We spend a lot time studying jobs and workforce data. But even though I'm familiar with the labor situation in Europe, I was still stunned by the data in the New York Times article Young, Educated and Jobless in France.
The key quote is on France's current labor market:
...82 percent of people hired today are on temporary contracts, said Michel Sapin, the labor minister.
The trend they are describing is Europe's shift to a contingent workforce. For younger Europeans (and even older Europeans), this means traditional jobs are near impossible to find. Instead, younger Europeans "float" from temp job to temp job. Again from article:
...the young and educated unemployed, who go from one internship to another, one short-term contract to another, but who cannot find a permanent job...
Even more stunning are the youth unemployment rates in Europe:
Throughout the European Union, unemployment among those aged 15 to 24 is soaring — 22 percent in France, 51 percent in Spain, 36 percent in Italy.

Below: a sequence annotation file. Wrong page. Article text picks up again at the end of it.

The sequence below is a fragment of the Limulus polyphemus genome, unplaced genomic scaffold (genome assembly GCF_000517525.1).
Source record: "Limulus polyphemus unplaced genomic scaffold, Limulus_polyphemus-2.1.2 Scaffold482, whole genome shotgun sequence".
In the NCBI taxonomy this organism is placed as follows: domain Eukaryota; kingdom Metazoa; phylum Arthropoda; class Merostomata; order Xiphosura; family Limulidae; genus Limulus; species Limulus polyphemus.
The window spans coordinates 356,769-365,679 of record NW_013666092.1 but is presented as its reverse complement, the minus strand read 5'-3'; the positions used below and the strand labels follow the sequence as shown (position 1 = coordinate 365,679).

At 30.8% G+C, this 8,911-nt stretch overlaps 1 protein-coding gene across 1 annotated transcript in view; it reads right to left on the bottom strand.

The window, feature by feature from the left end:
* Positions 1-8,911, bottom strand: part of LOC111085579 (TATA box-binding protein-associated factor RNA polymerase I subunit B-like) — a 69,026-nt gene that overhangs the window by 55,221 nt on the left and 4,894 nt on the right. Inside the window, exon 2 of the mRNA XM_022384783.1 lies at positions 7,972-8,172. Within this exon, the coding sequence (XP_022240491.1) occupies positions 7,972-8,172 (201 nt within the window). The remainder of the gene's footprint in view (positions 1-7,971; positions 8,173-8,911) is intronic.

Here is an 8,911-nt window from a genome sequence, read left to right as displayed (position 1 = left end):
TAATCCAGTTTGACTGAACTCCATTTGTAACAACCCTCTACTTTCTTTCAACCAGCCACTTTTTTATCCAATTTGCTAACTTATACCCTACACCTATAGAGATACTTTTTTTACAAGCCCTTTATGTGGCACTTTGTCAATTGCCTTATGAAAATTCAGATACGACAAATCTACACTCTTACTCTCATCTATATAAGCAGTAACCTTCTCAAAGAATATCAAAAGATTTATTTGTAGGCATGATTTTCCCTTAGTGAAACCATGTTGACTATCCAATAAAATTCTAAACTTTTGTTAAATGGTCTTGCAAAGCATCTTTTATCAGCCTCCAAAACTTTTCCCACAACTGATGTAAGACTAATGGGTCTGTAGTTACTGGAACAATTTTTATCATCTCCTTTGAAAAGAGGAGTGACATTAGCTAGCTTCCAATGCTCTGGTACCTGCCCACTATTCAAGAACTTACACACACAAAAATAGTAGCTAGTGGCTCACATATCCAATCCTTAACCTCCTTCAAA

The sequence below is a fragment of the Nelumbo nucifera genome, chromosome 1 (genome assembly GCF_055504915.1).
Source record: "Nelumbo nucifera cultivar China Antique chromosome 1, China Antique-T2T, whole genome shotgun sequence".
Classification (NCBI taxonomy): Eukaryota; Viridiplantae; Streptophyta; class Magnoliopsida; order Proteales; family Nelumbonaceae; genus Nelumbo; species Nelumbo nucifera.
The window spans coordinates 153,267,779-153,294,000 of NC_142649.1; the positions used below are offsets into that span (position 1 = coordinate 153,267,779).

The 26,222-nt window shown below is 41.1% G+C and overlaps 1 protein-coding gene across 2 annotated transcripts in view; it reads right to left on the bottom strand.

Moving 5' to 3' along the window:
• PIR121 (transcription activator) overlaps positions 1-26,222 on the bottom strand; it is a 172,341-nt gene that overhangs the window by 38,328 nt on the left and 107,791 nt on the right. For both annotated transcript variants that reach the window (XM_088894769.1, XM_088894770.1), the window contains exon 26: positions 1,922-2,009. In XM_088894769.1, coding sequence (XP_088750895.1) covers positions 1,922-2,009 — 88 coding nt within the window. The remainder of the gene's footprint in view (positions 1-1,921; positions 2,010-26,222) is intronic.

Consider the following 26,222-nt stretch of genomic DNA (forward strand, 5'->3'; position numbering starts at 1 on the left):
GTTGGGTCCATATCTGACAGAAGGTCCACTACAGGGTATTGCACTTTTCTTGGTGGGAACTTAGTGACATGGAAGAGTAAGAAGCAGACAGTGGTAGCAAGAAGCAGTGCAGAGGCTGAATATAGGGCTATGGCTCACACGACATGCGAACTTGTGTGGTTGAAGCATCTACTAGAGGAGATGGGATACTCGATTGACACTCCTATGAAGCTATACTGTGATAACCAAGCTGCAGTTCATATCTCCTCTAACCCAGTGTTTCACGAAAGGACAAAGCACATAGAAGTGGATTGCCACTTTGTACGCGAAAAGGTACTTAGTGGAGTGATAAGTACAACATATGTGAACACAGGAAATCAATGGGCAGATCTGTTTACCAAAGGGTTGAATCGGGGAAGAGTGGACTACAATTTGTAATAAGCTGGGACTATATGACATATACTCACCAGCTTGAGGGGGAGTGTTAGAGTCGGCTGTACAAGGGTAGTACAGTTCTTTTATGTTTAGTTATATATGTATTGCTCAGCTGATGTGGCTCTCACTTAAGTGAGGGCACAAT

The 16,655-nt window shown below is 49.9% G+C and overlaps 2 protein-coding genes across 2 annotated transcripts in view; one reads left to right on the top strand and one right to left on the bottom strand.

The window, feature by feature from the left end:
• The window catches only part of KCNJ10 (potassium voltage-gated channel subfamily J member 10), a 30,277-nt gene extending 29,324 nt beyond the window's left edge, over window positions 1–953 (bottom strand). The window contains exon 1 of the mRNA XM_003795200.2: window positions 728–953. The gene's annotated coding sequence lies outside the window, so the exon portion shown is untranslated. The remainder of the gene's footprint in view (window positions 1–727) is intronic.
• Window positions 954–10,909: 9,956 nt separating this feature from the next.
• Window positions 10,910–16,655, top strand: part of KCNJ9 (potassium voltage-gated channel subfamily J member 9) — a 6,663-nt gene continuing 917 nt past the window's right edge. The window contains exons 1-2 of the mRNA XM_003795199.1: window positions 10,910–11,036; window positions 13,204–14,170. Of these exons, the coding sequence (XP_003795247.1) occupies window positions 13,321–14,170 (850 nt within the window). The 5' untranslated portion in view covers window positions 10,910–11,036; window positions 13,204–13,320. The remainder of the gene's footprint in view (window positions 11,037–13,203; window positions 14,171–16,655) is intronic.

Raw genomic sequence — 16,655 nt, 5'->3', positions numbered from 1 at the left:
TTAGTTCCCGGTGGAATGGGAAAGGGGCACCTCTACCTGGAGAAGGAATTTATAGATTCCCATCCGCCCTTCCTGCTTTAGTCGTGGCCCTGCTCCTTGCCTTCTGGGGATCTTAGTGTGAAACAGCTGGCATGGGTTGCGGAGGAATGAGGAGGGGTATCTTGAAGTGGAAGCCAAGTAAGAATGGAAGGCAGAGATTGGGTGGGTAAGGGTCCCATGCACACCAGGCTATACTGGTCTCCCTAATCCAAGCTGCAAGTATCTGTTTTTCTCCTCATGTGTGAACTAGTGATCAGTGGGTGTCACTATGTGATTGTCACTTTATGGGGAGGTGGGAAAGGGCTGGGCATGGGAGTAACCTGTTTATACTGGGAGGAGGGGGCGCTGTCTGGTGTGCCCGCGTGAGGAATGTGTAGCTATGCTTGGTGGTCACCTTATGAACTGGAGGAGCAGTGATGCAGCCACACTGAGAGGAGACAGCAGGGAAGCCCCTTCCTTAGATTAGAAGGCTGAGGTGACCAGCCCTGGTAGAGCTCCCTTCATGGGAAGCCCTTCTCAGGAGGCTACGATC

And, like U.S. unemployment numbers, these high rates understate the problem. Many younger Europeans have simply given up looking for work and are not counted in the unemployment numbers:
In Spain, in addition to the 51 percent of young people who are looking for work, 23.7 percent of those 15 to 29 have simply given up looking, said Anne Sonnet, a senior economist studying joblessness at the O.E.C.D. here. In France, it’s 16.7 percent — nearly two million young people who have given up; in Italy, 20.5 percent.